Earlier this week, the headline “Ocupa México primer lugar mundial en obesidad; supera a EU” (Mexico in first place for obesity; more obese than the USA) grabbed my attention. The headline appeared in the Mexican magazine Proceso, normally a stickler for getting its facts straight.
Last time we checked (October 2012)–Obesity in Mexico compared to other countries: bigger is not better–Mexico was in fourth place in the obesity league table, behind Saudi Arabia, Egypt and the USA. [Note that our ranking excludes several very small countries with higher rates of obesity, such as Nauru (71.1%), Cook Islands (64.1%), Marshall Islands (46.5%), Kiribati (45.8%) and St.Kitts-Nevis (40.9%).]
The Proceso article was based on the latest United Nations Food and Agriculture Organization (FAO) report entitled “The State of Food and Agriculture: Food Systems for a Better Nutrition”
On reading the report, it turned out that Proceso had made an unaccustomed error. Mexico is not the most obese country in the world, but remains in fourth place, behind Saudi Arabia, Egypt and South Africa. Mexico has overtaken the USA but has itself been overtaken by South Africa. Normally, any time Mexico beats the USA, whatever the sport or event, it calls for a good old-fashioned celebration with some shots of tequila, but on this occasion, it raises some serious concerns about Mexico’s nutrition and health care strategies.
Obesity in adults is defined by the World Health Organization (WHO) as a Body Mass Index (BMI) greater than or equal to 30, where BMI is defined as a person’s weight in kilograms divided by the square of his height in meters (kg/m2). Mexico’s rate (for adults), as quoted in the FAO report, had risen to 32.8% of the adult population, almost one in three. By way of comparison, the equivalent figures were 35.2% for Saudi Arabia and 34.6% for Egypt, while the USA rate fell slightly to 31.8%.
The FAO estimates that 12.5% of the world’s population (868 million people) are undernourished in terms of energy intake, yet these figures represent only a fraction of the global burden of malnutrition (over- and under-nutrition). An estimated 26% of the world’s children (under 5 years of age) are stunted, 2 billion people suffer from one or more micronutrient deficiencies and 1.4 billion people are overweight, of whom 500 million are obese.
Most countries are burdened by multiple types of malnutrition, which may coexist within the same country, household or individual.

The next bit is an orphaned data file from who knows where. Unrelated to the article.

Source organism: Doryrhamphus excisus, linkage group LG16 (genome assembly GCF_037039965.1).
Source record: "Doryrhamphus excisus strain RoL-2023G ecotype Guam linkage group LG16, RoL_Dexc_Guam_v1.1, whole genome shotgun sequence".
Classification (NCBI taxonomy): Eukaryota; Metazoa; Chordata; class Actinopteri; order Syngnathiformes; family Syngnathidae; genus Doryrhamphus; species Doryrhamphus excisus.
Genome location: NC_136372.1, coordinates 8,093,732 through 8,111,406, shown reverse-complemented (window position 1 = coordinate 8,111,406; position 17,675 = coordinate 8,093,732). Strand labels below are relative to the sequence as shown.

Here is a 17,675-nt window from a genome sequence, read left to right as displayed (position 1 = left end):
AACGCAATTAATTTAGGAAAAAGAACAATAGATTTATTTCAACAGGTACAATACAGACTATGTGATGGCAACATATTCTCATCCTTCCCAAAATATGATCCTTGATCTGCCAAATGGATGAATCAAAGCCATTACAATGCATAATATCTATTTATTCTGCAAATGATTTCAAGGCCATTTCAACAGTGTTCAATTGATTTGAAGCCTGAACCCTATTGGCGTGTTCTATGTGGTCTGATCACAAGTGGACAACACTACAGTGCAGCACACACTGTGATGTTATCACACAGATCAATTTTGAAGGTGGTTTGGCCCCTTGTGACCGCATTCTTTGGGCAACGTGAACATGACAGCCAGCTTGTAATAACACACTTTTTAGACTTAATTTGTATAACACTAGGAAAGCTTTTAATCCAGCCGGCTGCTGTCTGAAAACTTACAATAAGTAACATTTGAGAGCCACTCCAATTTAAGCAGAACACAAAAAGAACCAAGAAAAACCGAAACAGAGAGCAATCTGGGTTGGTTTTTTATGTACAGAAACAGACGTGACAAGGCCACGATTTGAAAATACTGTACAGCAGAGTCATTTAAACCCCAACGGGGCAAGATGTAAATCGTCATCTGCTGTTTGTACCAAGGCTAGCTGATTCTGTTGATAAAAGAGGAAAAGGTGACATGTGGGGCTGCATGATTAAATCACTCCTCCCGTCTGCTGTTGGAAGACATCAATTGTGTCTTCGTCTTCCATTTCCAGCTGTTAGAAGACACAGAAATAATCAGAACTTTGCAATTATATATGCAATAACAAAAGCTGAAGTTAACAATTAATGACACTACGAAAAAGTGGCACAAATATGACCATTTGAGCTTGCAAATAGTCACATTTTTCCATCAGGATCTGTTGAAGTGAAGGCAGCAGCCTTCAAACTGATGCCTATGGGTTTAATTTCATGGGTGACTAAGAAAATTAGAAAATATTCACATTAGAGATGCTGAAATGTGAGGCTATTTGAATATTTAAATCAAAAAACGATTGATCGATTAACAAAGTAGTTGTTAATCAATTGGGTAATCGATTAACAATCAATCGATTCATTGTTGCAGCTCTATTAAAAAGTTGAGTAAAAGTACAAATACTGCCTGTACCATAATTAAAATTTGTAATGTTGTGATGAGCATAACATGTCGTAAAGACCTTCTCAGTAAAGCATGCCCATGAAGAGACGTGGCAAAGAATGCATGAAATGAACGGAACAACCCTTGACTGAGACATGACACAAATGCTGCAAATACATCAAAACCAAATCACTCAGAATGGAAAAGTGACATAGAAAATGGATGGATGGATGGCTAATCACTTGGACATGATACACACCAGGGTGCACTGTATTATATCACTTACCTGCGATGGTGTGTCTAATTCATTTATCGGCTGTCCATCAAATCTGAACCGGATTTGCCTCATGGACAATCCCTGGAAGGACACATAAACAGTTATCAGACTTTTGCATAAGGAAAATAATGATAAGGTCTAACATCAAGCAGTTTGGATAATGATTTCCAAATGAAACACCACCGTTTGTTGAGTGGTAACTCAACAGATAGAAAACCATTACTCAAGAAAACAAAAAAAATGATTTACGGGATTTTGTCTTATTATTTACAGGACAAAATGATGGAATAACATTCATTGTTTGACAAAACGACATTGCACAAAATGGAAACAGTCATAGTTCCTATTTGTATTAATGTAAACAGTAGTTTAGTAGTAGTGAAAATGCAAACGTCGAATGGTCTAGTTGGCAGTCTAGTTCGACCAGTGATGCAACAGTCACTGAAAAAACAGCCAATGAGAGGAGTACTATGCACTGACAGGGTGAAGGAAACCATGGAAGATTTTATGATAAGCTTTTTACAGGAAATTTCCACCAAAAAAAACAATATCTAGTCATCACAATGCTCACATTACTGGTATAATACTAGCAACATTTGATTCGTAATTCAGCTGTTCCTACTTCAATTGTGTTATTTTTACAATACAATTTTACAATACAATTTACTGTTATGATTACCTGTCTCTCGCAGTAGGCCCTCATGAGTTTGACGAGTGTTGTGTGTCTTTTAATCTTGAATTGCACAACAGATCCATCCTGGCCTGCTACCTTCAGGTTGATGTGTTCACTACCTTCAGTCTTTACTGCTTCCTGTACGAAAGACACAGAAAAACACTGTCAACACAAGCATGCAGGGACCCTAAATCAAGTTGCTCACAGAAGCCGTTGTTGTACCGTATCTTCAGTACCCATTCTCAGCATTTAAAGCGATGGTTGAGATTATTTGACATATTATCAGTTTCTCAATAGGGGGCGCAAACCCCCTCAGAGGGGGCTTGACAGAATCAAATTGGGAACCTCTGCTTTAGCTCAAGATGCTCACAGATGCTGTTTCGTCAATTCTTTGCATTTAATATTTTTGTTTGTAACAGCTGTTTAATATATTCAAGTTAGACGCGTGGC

The social cost of malnutrition, measured by the “disability-adjusted life years” (DALY) lost to child and maternal malnutrition and to overweight and obesity, is very high. Beyond the social cost, the cost to the global economy caused by malnutrition, as a result of lost productivity and direct health care costs, could account for as much as 5% of global gross domestic product (GDP), equivalent to US$3.5 trillion per year or US$500 per person.
The FAO stresses that, “The way we grow, raise, process, transport and distribute food influences what we eat,” and adds that improved food systems can make food more affordable, diverse and nutritious.
The report makes a number of recommendations, including using appropriate agricultural policies, investment and research to increase productivity; cutting food losses and waste, which currently amount to one third of the food produced for human consumption every year; and helping consumers make good dietary choices for better nutrition through education, information and other actions.
Among other recommendations is to make food systems more responsive to the needs of mothers and young children. FAO notes that malnutrition during the critical ‘first 1,000 days’ from conception can cause lasting damage to women’s health and life-long physical and cognitive impairment in children.
The agency cites several projects that have proved successful in raising nutrition levels such as the promotion of home gardens in West Africa; encouragement of mixed vegetable and animal farming systems together with income-generating activities in some Asian countries; and public-private partnerships to enrich products like yoghurt or cooking oil with nutrients.
Other figures for Mexico from the report:
- 29.4% of children under five have anemia
- 26.8% of children under five suffer from vitamin A deficiency
- 8.5% of children under five have an iodine deficiency
Note: This post includes some paragraphs from the related FAO press release. Click here for the full text of the report (pdf file).
- Soft drinks, obesity, diabetes and public health in Mexico
- Obesity in Mexico compared to other countries: bigger is not better
- Mexico takes on childhood obesity
- The geography of Mexican cuisine
- First generation Mexican-American children healthier than succeeding generations
- How tall is the average Mexican?
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